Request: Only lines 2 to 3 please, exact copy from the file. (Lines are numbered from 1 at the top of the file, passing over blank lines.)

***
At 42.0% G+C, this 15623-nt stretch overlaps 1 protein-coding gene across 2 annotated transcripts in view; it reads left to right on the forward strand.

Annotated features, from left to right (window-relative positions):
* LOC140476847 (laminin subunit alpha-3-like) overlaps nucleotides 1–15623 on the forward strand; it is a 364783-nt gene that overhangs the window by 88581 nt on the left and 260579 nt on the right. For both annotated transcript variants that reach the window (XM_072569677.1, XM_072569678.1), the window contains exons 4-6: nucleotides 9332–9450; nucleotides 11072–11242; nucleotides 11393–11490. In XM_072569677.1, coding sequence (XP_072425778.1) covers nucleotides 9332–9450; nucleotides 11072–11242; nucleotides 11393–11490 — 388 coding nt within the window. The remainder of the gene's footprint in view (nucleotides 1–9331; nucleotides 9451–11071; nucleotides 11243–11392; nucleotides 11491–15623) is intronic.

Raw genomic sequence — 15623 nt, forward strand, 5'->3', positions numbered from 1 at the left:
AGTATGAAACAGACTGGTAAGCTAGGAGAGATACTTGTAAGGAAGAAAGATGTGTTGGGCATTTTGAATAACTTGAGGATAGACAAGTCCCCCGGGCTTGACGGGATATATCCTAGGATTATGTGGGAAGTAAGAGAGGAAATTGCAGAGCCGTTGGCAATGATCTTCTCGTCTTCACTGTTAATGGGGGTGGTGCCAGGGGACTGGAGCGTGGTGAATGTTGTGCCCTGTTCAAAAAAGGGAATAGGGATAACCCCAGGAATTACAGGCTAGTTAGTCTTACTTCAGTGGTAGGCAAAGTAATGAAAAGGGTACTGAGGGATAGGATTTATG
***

Annotated features, from left to right (window-relative positions):
* LOC140476847 (laminin subunit alpha-3-like) overlaps nucleotides 1–15623 on the forward strand; it is a 364783-nt gene that overhangs the window by 88581 nt on the left and 260579 nt on the right. For both annotated transcript variants that reach the window (XM_072569677.1, XM_072569678.1), the window contains exons 4-6: nucleotides 9332–9450; nucleotides 11072–11242; nucleotides 11393–11490. In XM_072569677.1, coding sequence (XP_072425778.1) covers nucleotides 9332–9450; nucleotides 11072–11242; nucleotides 11393–11490 — 388 coding nt within the window. The remainder of the gene's footprint in view (nucleotides 1–9331; nucleotides 9451–11071; nucleotides 11243–11392; nucleotides 11491–15623) is intronic.